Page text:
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Leukemia And Lymphoma: Knowledge Is Your First Line Of Defense

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Leukaemia and lymphoma are two of the most prevalent cancers in children in South Africa with between 800 and 1000 children diagnosed annually. Tragically, it is estimated that half of the children with cancer in this country are never diagnosed.

Dr Marion Morkel, Chief Medical Officer at Sanlam, believes that we all need to educate ourselves so we can recognise the symptoms of cancer and ensure we have the correct cover in place to safeguard against the financial implications. “As the adage goes, hope for the best but be prepared for the worst.”

Below, Dr Morkel explains what can be done in the fight against leukaemia and lymphoma.

  1. Knowledge is key

It is important that you are aware of the symptoms related to leukaemia and lymphoma so that you can notify your health professional should you see these symptoms in your child.

Leukaemia is the most common childhood cancer accounting for 25% of all cases in South Africa.  Symptoms include bone and joint pain, fatigue, weakness, bleeding, fever and weight loss.

Lymphoma primarily originates from the lymph nodes and can often appear like any other illness that triggers an inflammatory response. Symptoms to look out for include swollen lymph nodes in the neck, armpit or groin, weight loss, fever, sweats and weakness.

While there are other childhood illnesses that can present in the same manner as leukaemia and lymphoma, health professionals have been trained to look out for symptoms that persists after routine treatment and will conduct tests to rule out the possibility of these childhood blood related cancers. Parents are encouraged to consult their doctor if there are any concerns about their child’s health.

  1. Register to become a blood stem cell (bone marrow) donor

The Sunflower Fund is a non-profit organisation that fights blood diseases through a blood stem cell transplant which replaces a person’s defective stem cells with healthy ones and can be a potentially life-saving treatment for more than 70 different diseases.

Kim Webster, Head of Communications at The Sunflower Fund advises that finding a matching donor for a stem cell transplant is not as easy as finding a blood type match. There is only a 1:100 000 chance of a patient finding their life-saving match with siblings only having a 25% chance of a match.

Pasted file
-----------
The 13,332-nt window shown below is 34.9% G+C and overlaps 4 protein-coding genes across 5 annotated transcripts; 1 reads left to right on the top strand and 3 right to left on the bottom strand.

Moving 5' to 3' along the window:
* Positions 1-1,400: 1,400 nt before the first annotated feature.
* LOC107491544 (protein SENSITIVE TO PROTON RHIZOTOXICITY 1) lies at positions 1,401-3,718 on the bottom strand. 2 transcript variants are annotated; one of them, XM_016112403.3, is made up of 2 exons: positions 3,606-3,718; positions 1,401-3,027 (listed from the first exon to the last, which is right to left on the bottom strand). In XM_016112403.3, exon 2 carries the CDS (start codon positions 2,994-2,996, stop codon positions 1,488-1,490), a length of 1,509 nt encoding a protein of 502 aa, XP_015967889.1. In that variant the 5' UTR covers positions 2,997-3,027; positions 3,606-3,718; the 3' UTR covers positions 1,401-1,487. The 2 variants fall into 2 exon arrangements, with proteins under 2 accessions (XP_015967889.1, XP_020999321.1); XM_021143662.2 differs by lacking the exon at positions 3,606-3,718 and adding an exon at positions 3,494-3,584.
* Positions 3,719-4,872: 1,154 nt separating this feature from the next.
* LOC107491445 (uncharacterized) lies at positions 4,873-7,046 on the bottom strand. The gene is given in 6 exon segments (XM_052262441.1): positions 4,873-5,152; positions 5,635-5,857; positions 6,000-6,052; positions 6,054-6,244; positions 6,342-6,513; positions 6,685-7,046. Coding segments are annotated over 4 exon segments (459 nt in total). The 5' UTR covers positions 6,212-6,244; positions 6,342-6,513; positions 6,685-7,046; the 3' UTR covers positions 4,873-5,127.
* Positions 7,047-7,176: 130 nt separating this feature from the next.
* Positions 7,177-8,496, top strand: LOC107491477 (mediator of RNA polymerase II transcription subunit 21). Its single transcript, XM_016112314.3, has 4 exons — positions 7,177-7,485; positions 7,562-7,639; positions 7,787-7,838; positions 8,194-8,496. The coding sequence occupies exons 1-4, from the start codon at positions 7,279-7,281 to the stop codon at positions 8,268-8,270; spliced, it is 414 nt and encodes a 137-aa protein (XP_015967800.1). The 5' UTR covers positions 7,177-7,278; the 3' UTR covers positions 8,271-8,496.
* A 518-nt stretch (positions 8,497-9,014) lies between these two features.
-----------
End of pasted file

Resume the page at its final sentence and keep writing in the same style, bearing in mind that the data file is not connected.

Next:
You can register to become a donor online via www.sunflowerfund.org.

  1. Ensure preparedness

When it comes to analysing the costs associated with childhood cancer, all cancers are considered as Prescribed Minimum Benefits (PMB) in South Africa, which means that medical aids have to pay the most essential costs linked to the management of the disease.  However, unfortunately, due to the complexity of childhood cancers and the needed treatments, some of chemotherapy drugs are very expensive and often exceed the benefit amount that a medical aid is legally required to cover.

There are only a few specialised childhood cancer centres in Southern Africa which often means that one or both parents have to relocate with the child for the duration of the treatment which impacts on working arrangements, finding suitable accommodation and travelling costs. Medical aid might not be able to cover all the expenses in terms of chemotherapy treatment as well as the additional costs associated such as travelling costs, accommodation and relocating to be closer to a treatment centre.

Dr Morkel explains that Sanlam offers a Child Illness and Injury benefit which pays a lump sum if your child is diagnosed with a defined dread disease, injury, impairment, or infection including leukaemia and lymphoma. It will also help cover additional costs like travel to treatment centres, employing a carer for other children and missed workdays.

“This cover is available from a child’s first birthday until he or she reaches age 19, so children can be covered throughout their school years. Sanlam also offers the Child Protector rider benefit on certain income protector policies which provide six monthly income payments if your child suffers a serious health event.”

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